Red telephone boxes, tea, fish & chips and James Bond. All marvellous institutions associated with our great nation.
But the BBC?
Hardly. These days the first B may as well stand for ‘Brussels’.
Let’s cast our minds back to two summers ago. The Brexit vote was the beginning of a populist uprising across Europe and America, and it has led to a newfound sense of Euroscepticism. This has stuck in the craw of Auntie so much that its angry face can be easily seen beneath the thin veil it attempts to keep over its bias towards the European Union.
It would be somewhat innocent of us to think that broadcasting corporations don’t have an agenda. ITV, Channel 4 and Sky news outlets have all at times conveyed a sense of claptrap liberal preaching. This, coupled with a generous portion of their staff showing a sense of sympathy to anything that drifts to the left-wing – whether it be to our faces on-screen or on their Twitter feeds – of the British political spectrum, but the difference with the BBC is that they charge the British taxpayer £147.50 a year for the privilege. And that will soon rise by another £3.50 on April 1st. They obviously take us for fools.
It would be bad enough to think that the money of hard-working people alone was keeping the BBC afloat, but there’s plenty of other income that they like to hide from us as much as possible.
Between April 2011 and November 2013, the BBC successfully applied for £3million from the European Union. This information was kept from the public until a request through the Freedom of Information Act by The Spectator, who also reported at the time that the then-BBC trust Chairman, Lord Patten, was refusing to answer questions in Parliament or before the European Scrutiny Committee about the corporation’s tone of reporting on Europe.
Not surprising given that Lord Patten, former Conservative Party chairman and ally of Europhilic former PM Sir John Major, was a European Commissioner for External Relations for five years. Since then, the corporation has been somewhat more transparent, reporting it was donated £2.3million from the EU in the financial year up to March 31st 2017.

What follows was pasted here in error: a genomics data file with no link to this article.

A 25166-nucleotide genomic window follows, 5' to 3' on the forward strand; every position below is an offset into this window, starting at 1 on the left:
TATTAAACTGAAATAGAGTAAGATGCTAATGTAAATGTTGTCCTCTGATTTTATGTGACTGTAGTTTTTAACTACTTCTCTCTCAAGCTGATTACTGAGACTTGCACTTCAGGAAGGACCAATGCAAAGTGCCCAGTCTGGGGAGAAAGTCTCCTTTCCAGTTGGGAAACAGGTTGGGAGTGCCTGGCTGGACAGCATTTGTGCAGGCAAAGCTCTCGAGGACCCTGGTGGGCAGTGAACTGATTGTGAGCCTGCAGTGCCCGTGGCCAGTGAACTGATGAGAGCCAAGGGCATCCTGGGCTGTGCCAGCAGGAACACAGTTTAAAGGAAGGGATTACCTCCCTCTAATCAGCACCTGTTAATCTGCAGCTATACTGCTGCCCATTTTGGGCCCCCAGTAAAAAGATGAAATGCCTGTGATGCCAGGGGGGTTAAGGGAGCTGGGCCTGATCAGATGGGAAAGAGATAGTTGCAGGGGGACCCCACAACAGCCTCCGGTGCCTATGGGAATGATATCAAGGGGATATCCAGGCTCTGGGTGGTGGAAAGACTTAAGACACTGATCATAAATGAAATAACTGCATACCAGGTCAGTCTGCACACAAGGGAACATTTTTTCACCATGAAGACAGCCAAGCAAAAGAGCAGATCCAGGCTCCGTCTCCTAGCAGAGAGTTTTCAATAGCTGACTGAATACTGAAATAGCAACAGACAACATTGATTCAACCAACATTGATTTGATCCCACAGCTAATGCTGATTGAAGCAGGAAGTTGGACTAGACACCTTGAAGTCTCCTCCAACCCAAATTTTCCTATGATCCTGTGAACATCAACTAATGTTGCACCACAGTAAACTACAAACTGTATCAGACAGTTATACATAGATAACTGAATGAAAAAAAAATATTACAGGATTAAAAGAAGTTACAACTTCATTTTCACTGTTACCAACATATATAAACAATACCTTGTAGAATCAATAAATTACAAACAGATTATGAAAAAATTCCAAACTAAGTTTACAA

Some of these generous gifts from Brussels have gone into its programming, the EU partly funding a documentary made by the corporation on former President Obama, as reported by Breitbart London two years ago.
Perhaps the BBC feel obligated to show some sort of moral recompense for the EU’s generosity with the way it reports on Brexit, and how many of the positive things the decision to leave is happening ‘despite’ it. A prime example is the BBC’s flagship political panel bear pit Question Time. Last September, the findings of research by journalist Ken Andrew and the Guido Fawkes website showed that 86% of the Question Time panel post-referendum were sympathetic to the Remain campaign, and since then, the pattern of pitting one Brexiteer to four Remainers has been commonplace.
In some instances, some of corporation’s employees feel the need to appear on other networks and feed viewers misinformation, demonstrated by BBC World presenter Katty Kay, who claimed most of the electorate “regretted” the decision to vote for leaving the EU in November 2016.
Conversely, Andrew Neil, who co-hosted the corporation’s global coverage of the 2016 US Presidential Election with Kay, took to Twitter last October to report the results of a Sky News poll which showed 74% of the public thought ‘no deal is better than a bad deal’ was better than the 26% who thought ‘any deal was better than no deal’, indicating that a generous proportion of the British public would prefer Britain to exit as soon as possible.
With many citizens comfortable with exiting the EU amid the country’s biggest television and radio broadcaster desperate for the opposite, what happens to it? The BBC has long-faced charges of bias towards the Labour Party (worth another article on its own), and now it faces the charges of peddling propaganda against the will of the people they are supposed to broadcast for. It either faces-up to the reality of changing its ways and perhaps putting the British public who pay for its existence first, rather than the Eurocrats who subsidise its greed.